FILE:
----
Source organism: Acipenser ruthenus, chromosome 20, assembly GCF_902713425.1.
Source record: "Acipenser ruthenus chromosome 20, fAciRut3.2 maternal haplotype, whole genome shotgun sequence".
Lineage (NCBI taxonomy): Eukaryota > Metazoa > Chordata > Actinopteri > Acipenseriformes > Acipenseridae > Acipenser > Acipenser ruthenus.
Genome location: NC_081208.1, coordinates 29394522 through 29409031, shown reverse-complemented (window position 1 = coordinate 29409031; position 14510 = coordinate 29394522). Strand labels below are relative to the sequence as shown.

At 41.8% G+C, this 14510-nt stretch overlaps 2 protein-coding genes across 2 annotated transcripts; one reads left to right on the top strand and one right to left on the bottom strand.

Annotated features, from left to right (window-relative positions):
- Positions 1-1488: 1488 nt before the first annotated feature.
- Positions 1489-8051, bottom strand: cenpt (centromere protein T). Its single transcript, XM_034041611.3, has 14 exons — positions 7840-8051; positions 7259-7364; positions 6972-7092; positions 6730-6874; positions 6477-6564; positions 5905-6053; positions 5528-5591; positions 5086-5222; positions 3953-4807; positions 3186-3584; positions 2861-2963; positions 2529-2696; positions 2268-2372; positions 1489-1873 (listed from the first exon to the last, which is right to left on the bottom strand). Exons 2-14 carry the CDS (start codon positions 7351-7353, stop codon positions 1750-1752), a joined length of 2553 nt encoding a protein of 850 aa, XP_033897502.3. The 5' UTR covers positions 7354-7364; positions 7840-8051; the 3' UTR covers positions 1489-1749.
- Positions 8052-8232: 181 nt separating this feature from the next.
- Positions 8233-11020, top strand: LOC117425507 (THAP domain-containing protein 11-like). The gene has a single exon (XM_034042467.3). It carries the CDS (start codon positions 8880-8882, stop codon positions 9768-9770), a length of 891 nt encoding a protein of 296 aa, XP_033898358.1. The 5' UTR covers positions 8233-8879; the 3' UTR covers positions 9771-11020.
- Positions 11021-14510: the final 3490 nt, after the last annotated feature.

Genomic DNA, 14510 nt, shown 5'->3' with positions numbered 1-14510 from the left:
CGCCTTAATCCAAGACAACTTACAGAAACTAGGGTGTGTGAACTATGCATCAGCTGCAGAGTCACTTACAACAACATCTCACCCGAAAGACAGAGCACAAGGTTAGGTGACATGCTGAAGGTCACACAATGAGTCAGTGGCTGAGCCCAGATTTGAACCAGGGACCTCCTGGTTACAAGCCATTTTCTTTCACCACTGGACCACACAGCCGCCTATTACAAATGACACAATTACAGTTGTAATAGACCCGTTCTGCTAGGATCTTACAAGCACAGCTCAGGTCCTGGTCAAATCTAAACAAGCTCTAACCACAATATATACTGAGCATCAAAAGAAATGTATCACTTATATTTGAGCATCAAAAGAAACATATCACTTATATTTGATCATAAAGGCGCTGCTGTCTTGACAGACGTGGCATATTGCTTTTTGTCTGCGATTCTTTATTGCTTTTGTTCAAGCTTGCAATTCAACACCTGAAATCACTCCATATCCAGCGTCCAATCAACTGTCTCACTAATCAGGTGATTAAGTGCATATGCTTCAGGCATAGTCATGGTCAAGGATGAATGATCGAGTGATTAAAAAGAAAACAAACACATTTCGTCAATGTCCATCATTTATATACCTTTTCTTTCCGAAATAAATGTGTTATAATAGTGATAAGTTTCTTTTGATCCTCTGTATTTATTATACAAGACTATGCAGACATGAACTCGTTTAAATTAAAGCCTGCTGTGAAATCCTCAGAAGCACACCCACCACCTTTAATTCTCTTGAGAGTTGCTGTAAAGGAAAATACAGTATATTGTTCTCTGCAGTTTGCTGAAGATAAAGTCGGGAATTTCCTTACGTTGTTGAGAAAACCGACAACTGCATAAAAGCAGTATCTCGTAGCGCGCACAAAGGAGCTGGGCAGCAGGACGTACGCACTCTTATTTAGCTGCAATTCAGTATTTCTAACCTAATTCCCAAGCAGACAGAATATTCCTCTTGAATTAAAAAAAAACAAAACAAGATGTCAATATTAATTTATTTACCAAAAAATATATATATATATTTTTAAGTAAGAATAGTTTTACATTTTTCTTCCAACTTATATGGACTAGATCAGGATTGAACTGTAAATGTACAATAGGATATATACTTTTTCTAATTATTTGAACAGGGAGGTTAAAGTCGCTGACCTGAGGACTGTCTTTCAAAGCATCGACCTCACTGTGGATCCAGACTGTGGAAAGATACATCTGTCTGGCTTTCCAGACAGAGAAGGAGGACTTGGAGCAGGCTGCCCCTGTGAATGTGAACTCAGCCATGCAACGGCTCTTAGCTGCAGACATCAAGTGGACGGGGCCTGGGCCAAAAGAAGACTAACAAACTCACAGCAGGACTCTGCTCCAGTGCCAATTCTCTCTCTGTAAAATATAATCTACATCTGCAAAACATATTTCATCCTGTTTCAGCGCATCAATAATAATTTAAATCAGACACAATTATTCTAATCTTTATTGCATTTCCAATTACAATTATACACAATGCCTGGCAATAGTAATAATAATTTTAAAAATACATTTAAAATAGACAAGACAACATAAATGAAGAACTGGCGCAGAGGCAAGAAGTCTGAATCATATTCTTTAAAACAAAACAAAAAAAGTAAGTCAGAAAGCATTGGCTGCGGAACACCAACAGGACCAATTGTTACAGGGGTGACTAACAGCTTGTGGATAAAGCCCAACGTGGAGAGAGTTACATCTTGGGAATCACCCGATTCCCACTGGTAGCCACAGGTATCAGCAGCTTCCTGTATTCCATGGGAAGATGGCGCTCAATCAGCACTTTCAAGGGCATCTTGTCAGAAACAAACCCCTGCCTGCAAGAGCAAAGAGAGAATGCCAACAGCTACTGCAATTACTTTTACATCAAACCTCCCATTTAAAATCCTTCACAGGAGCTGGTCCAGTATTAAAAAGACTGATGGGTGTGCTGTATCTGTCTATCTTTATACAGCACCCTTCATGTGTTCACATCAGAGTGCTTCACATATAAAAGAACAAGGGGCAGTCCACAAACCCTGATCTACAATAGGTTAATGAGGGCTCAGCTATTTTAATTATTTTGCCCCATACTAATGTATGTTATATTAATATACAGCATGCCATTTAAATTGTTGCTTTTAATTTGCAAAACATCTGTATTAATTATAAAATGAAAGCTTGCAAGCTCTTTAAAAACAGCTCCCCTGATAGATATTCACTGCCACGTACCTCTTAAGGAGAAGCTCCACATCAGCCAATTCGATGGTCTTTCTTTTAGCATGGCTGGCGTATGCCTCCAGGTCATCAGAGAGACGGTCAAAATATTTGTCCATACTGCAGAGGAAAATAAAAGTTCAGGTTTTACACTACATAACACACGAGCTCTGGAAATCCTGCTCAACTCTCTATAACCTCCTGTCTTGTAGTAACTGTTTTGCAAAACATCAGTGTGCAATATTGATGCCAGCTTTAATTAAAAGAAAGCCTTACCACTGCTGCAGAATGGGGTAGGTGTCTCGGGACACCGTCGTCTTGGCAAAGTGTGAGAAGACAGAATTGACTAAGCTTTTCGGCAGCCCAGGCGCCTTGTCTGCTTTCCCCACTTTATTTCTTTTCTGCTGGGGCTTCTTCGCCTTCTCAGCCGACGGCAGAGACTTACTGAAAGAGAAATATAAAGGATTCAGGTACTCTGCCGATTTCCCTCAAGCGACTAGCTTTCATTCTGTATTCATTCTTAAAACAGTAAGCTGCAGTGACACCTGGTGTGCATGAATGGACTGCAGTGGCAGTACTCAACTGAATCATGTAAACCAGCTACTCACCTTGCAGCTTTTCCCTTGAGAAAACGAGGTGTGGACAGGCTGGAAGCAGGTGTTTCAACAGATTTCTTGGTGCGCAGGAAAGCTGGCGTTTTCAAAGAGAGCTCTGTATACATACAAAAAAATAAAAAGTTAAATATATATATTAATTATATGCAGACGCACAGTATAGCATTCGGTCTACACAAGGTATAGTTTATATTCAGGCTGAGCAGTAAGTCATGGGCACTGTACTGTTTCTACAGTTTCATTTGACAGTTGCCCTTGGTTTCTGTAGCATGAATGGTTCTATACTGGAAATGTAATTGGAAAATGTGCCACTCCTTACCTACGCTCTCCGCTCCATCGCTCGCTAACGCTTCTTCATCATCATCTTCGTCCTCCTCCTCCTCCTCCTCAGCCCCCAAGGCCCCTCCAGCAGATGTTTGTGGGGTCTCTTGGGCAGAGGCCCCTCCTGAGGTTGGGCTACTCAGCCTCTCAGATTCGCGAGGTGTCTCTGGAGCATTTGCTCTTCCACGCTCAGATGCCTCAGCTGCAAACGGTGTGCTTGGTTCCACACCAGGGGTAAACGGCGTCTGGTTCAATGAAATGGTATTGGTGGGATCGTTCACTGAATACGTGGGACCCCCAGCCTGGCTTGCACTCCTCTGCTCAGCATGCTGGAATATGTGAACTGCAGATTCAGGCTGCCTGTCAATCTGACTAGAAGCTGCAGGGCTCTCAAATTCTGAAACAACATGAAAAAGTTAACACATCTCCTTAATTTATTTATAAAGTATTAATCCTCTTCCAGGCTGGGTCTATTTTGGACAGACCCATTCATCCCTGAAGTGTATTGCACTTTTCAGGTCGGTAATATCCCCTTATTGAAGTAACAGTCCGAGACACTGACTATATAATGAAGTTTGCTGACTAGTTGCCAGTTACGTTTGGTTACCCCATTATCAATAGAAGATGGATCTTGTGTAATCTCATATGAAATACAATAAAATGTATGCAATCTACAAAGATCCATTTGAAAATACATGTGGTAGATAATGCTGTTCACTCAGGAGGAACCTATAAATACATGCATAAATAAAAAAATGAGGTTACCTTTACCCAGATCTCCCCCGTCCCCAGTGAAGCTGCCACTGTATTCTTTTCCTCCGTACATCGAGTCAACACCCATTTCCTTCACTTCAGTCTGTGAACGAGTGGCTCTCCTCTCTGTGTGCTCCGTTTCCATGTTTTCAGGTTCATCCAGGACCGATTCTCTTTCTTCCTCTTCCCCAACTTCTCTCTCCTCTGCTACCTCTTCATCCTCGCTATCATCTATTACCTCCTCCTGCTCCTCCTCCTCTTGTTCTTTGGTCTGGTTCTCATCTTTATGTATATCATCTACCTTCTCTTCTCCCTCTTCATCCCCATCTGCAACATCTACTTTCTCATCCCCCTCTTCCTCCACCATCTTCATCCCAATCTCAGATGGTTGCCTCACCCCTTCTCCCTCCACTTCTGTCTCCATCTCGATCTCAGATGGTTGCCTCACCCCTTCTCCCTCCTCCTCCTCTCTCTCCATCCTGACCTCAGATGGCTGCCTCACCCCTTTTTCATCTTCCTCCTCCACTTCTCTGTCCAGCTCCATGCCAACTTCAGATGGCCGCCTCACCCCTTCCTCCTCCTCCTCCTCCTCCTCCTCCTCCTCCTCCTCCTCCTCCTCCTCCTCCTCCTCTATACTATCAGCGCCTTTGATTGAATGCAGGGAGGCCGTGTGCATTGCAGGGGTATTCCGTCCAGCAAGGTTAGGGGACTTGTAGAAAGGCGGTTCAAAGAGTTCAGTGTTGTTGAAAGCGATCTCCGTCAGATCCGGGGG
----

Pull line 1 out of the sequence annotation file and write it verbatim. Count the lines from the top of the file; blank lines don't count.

Source organism: Acipenser ruthenus, chromosome 20, assembly GCF_902713425.1.